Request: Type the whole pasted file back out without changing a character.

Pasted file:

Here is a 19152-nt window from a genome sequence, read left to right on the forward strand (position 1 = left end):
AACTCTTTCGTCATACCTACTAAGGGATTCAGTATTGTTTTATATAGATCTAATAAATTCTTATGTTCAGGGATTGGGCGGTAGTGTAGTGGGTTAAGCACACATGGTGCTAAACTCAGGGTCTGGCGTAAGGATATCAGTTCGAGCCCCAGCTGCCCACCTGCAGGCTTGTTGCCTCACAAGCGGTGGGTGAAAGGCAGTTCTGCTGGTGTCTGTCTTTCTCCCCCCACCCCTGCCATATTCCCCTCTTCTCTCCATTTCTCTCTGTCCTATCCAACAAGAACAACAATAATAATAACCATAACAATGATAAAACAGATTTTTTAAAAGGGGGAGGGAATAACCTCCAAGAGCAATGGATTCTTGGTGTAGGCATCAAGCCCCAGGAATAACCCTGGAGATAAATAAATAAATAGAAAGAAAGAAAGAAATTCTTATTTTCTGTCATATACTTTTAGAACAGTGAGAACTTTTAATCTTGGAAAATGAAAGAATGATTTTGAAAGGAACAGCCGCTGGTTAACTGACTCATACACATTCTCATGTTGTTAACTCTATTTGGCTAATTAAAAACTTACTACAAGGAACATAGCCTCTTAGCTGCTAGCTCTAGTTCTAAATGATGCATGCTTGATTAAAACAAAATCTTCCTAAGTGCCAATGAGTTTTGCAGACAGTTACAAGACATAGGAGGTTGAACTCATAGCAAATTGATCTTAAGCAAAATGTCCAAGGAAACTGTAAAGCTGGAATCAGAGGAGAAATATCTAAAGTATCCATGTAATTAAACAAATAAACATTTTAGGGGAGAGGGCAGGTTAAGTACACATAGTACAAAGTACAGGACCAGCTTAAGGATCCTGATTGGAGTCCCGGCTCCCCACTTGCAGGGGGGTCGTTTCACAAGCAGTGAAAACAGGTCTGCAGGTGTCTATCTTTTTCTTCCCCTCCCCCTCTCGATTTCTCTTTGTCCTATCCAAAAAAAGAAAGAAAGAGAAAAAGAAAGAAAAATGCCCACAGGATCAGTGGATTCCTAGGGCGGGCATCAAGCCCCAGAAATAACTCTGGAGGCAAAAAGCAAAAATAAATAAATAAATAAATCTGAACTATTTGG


Here is a 19152-nt window from a genome sequence, read left to right on the forward strand (position 1 = left end):
AACTCTTTCGTCATACCTACTAAGGGATTCAGTATTGTTTTATATAGATCTAATAAATTCTTATGTTCAGGGATTGGGCGGTAGTGTAGTGGGTTAAGCACACATGGTGCTAAACTCAGGGTCTGGCGTAAGGATATCAGTTCGAGCCCCAGCTGCCCACCTGCAGGCTTGTTGCCTCACAAGCGGTGGGTGAAAGGCAGTTCTGCTGGTGTCTGTCTTTCTCCCCCCACCCCTGCCATATTCCCCTCTTCTCTCCATTTCTCTCTGTCCTATCCAACAAGAACAACAATAATAATAACCATAACAATGATAAAACAGATTTTTTAAAAGGGGGAGGGAATAACCTCCAAGAGCAATGGATTCTTGGTGTAGGCATCAAGCCCCAGGAATAACCCTGGAGATAAATAAATAAATAGAAAGAAAGAAAGAAATTCTTATTTTCTGTCATATACTTTTAGAACAGTGAGAACTTTTAATCTTGGAAAATGAAAGAATGATTTTGAAAGGAACAGCCGCTGGTTAACTGACTCATACACATTCTCATGTTGTTAACTCTATTTGGCTAATTAAAAACTTACTACAAGGAACATAGCCTCTTAGCTGCTAGCTCTAGTTCTAAATGATGCATGCTTGATTAAAACAAAATCTTCCTAAGTGCCAATGAGTTTTGCAGACAGTTACAAGACATAGGAGGTTGAACTCATAGCAAATTGATCTTAAGCAAAATGTCCAAGGAAACTGTAAAGCTGGAATCAGAGGAGAAATATCTAAAGTATCCATGTAATTAAACAAATAAACATTTTAGGGGAGAGGGCAGGTTAAGTACACATAGTACAAAGTACAGGACCAGCTTAAGGATCCTGATTGGAGTCCCGGCTCCCCACTTGCAGGGGGGTCGTTTCACAAGCAGTGAAAACAGGTCTGCAGGTGTCTATCTTTTTCTTCCCCTCCCCCTCTCGATTTCTCTTTGTCCTATCCAAAAAAAGAAAGAAAGAGAAAAAGAAAGAAAAATGCCCACAGGATCAGTGGATTCCTAGGGCGGGCATCAAGCCCCAGAAATAACTCTGGAGGCAAAAAGCAAAAATAAATAAATAAATAAATCTGAACTATTTGG